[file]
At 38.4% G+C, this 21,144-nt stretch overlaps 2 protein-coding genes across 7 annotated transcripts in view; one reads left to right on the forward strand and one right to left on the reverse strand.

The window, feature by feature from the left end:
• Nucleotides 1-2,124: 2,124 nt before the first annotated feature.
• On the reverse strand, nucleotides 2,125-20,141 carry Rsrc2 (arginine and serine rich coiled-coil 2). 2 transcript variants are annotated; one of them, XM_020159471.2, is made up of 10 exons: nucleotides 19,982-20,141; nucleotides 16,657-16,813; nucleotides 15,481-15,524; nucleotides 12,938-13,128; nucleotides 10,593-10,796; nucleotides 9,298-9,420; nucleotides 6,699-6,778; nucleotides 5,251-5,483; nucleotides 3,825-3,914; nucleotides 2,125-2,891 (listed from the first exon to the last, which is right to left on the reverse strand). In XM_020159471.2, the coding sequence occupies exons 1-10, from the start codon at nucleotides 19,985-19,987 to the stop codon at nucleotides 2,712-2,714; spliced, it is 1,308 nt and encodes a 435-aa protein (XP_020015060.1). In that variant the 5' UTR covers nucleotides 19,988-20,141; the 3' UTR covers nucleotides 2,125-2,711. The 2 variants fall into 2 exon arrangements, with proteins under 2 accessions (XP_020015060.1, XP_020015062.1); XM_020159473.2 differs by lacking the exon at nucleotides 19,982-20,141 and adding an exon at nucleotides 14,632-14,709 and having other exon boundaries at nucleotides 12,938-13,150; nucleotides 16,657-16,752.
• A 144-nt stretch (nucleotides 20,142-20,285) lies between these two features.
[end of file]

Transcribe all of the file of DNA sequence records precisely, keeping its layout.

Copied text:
At 38.4% G+C, this 21,144-nt stretch overlaps 2 protein-coding genes across 7 annotated transcripts in view; one reads left to right on the forward strand and one right to left on the reverse strand.

The window, feature by feature from the left end:
• Nucleotides 1-2,124: 2,124 nt before the first annotated feature.
• On the reverse strand, nucleotides 2,125-20,141 carry Rsrc2 (arginine and serine rich coiled-coil 2). 2 transcript variants are annotated; one of them, XM_020159471.2, is made up of 10 exons: nucleotides 19,982-20,141; nucleotides 16,657-16,813; nucleotides 15,481-15,524; nucleotides 12,938-13,128; nucleotides 10,593-10,796; nucleotides 9,298-9,420; nucleotides 6,699-6,778; nucleotides 5,251-5,483; nucleotides 3,825-3,914; nucleotides 2,125-2,891 (listed from the first exon to the last, which is right to left on the reverse strand). In XM_020159471.2, the coding sequence occupies exons 1-10, from the start codon at nucleotides 19,985-19,987 to the stop codon at nucleotides 2,712-2,714; spliced, it is 1,308 nt and encodes a 435-aa protein (XP_020015060.1). In that variant the 5' UTR covers nucleotides 19,988-20,141; the 3' UTR covers nucleotides 2,125-2,711. The 2 variants fall into 2 exon arrangements, with proteins under 2 accessions (XP_020015060.1, XP_020015062.1); XM_020159473.2 differs by lacking the exon at nucleotides 19,982-20,141 and adding an exon at nucleotides 14,632-14,709 and having other exon boundaries at nucleotides 12,938-13,150; nucleotides 16,657-16,752.
• A 144-nt stretch (nucleotides 20,142-20,285) lies between these two features.